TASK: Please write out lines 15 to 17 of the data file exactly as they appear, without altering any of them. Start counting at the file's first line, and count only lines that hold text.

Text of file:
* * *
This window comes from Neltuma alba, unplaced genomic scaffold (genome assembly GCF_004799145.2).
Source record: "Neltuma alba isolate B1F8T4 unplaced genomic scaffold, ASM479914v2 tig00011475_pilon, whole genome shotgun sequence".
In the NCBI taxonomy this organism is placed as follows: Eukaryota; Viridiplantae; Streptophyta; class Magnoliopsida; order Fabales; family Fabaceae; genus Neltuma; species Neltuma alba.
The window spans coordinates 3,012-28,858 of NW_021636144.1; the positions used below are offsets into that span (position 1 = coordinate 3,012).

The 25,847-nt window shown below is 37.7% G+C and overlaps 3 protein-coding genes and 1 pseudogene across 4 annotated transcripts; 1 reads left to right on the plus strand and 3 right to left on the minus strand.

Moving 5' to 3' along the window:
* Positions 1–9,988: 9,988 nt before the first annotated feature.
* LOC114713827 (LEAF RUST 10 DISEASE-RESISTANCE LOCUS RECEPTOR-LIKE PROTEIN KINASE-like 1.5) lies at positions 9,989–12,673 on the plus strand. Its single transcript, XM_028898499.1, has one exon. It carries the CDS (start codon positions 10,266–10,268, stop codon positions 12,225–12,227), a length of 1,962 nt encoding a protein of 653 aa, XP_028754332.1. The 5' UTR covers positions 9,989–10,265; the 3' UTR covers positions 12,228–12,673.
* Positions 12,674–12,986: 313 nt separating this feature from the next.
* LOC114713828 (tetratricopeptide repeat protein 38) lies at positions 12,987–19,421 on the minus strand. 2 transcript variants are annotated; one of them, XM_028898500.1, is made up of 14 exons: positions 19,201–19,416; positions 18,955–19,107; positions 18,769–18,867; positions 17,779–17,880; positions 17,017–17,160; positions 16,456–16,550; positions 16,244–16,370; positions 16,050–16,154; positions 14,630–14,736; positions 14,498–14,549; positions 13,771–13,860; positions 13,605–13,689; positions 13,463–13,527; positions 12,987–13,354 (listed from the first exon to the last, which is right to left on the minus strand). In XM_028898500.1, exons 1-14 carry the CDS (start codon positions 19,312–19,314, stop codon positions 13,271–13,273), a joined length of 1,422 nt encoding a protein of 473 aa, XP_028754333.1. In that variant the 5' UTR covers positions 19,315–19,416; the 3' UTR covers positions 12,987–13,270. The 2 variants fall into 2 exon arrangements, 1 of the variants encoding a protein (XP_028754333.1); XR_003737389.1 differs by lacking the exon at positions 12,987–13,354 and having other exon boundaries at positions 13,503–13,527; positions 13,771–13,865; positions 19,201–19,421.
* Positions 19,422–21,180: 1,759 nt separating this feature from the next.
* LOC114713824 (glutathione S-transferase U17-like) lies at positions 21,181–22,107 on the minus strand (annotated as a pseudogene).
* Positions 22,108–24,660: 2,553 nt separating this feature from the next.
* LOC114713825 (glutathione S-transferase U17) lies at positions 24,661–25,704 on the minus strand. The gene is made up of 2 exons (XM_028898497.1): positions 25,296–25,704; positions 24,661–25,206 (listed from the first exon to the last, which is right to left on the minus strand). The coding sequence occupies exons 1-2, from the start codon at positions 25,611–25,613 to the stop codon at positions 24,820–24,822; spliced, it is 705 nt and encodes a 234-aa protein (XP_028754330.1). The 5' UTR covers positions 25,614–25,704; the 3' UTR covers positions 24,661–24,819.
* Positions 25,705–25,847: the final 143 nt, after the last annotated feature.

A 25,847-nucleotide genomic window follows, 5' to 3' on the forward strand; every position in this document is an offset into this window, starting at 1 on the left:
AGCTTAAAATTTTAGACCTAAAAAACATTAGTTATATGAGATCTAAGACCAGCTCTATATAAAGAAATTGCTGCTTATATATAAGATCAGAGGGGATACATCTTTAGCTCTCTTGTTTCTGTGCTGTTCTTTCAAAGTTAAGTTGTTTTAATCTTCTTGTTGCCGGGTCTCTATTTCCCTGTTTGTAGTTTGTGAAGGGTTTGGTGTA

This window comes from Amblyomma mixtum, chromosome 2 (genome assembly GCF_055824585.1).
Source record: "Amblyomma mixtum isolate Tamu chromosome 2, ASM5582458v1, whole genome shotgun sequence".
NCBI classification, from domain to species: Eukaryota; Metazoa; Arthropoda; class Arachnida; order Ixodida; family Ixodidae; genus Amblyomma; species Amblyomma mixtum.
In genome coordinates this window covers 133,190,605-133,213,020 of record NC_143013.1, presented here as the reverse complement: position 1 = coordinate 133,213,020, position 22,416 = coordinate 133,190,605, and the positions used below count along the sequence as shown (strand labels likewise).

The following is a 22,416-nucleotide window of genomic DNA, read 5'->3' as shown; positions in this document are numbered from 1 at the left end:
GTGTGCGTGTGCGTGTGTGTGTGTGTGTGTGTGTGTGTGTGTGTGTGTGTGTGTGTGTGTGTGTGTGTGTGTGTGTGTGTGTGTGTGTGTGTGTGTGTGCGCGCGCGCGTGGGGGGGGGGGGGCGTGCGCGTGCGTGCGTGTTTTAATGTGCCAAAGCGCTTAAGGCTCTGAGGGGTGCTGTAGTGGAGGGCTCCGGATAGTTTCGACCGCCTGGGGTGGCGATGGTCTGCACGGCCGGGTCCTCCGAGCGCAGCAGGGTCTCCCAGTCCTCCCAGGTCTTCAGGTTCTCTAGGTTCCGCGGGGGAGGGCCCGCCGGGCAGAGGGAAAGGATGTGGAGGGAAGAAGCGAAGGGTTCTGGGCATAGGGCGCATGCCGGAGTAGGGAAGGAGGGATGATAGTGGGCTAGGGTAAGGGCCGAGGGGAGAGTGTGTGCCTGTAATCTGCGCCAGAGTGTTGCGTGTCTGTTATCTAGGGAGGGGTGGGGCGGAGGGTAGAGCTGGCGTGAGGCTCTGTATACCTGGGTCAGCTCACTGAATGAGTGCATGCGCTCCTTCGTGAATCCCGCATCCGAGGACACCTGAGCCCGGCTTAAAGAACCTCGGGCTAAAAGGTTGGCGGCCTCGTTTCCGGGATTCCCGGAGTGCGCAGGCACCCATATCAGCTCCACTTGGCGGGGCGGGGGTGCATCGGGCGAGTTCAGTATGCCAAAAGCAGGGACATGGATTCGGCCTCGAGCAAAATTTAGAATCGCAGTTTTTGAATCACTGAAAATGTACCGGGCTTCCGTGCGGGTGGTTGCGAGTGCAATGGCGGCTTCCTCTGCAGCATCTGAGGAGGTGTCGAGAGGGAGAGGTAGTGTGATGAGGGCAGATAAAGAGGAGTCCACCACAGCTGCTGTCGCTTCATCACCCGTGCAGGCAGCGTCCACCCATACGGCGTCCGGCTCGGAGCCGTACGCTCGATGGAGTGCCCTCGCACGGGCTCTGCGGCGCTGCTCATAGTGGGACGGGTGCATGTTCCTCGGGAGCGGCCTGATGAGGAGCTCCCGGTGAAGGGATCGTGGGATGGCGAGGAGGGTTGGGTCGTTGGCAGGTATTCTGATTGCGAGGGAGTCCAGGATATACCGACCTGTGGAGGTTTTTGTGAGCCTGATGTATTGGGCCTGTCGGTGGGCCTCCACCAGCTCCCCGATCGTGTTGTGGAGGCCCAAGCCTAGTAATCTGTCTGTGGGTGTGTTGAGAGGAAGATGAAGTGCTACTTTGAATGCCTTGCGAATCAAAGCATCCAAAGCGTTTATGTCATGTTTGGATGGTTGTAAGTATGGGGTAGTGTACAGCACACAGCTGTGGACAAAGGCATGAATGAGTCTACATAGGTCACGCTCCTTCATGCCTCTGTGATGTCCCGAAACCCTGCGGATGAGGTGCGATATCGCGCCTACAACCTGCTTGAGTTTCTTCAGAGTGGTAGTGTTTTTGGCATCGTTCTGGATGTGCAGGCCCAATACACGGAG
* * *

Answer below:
* Positions 25,705–25,847: the final 143 nt, after the last annotated feature.

A 25,847-nucleotide genomic window follows, 5' to 3' on the forward strand; every position in this document is an offset into this window, starting at 1 on the left:
AGCTTAAAATTTTAGACCTAAAAAACATTAGTTATATGAGATCTAAGACCAGCTCTATATAAAGAAATTGCTGCTTATATATAAGATCAGAGGGGATACATCTTTAGCTCTCTTGTTTCTGTGCTGTTCTTTCAAAGTTAAGTTGTTTTAATCTTCTTGTTGCCGGGTCTCTATTTCCCTGTTTGTAGTTTGTGAAGGGTTTGGTGTA